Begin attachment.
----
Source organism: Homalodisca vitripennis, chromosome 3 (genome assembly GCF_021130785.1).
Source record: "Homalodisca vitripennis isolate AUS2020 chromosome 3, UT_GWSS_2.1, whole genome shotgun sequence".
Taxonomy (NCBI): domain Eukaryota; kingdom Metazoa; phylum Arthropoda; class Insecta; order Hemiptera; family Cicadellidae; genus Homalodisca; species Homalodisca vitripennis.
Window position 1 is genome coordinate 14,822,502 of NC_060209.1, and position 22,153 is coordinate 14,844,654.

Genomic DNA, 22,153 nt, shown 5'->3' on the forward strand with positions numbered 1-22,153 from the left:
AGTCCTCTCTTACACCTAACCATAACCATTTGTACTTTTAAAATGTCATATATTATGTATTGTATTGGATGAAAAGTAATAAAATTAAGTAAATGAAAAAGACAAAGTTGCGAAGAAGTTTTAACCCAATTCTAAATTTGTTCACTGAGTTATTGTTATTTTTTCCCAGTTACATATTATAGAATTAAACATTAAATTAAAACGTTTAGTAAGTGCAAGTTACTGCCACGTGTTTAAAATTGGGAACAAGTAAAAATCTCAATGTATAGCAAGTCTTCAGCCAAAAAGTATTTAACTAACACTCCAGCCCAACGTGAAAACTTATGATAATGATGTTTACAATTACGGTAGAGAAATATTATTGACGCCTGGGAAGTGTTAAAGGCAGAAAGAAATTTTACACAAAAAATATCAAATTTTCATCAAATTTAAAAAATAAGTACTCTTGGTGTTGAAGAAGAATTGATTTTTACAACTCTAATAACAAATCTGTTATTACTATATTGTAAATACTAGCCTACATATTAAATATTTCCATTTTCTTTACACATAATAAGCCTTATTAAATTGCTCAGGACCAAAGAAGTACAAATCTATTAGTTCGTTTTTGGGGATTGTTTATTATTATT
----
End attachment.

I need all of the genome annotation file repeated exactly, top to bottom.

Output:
Source organism: Homalodisca vitripennis, chromosome 3 (genome assembly GCF_021130785.1).
Source record: "Homalodisca vitripennis isolate AUS2020 chromosome 3, UT_GWSS_2.1, whole genome shotgun sequence".
Taxonomy (NCBI): domain Eukaryota; kingdom Metazoa; phylum Arthropoda; class Insecta; order Hemiptera; family Cicadellidae; genus Homalodisca; species Homalodisca vitripennis.
Window position 1 is genome coordinate 14,822,502 of NC_060209.1, and position 22,153 is coordinate 14,844,654.

Genomic DNA, 22,153 nt, shown 5'->3' on the forward strand with positions numbered 1-22,153 from the left:
AGTCCTCTCTTACACCTAACCATAACCATTTGTACTTTTAAAATGTCATATATTATGTATTGTATTGGATGAAAAGTAATAAAATTAAGTAAATGAAAAAGACAAAGTTGCGAAGAAGTTTTAACCCAATTCTAAATTTGTTCACTGAGTTATTGTTATTTTTTCCCAGTTACATATTATAGAATTAAACATTAAATTAAAACGTTTAGTAAGTGCAAGTTACTGCCACGTGTTTAAAATTGGGAACAAGTAAAAATCTCAATGTATAGCAAGTCTTCAGCCAAAAAGTATTTAACTAACACTCCAGCCCAACGTGAAAACTTATGATAATGATGTTTACAATTACGGTAGAGAAATATTATTGACGCCTGGGAAGTGTTAAAGGCAGAAAGAAATTTTACACAAAAAATATCAAATTTTCATCAAATTTAAAAAATAAGTACTCTTGGTGTTGAAGAAGAATTGATTTTTACAACTCTAATAACAAATCTGTTATTACTATATTGTAAATACTAGCCTACATATTAAATATTTCCATTTTCTTTACACATAATAAGCCTTATTAAATTGCTCAGGACCAAAGAAGTACAAATCTATTAGTTCGTTTTTGGGGATTGTTTATTATTATT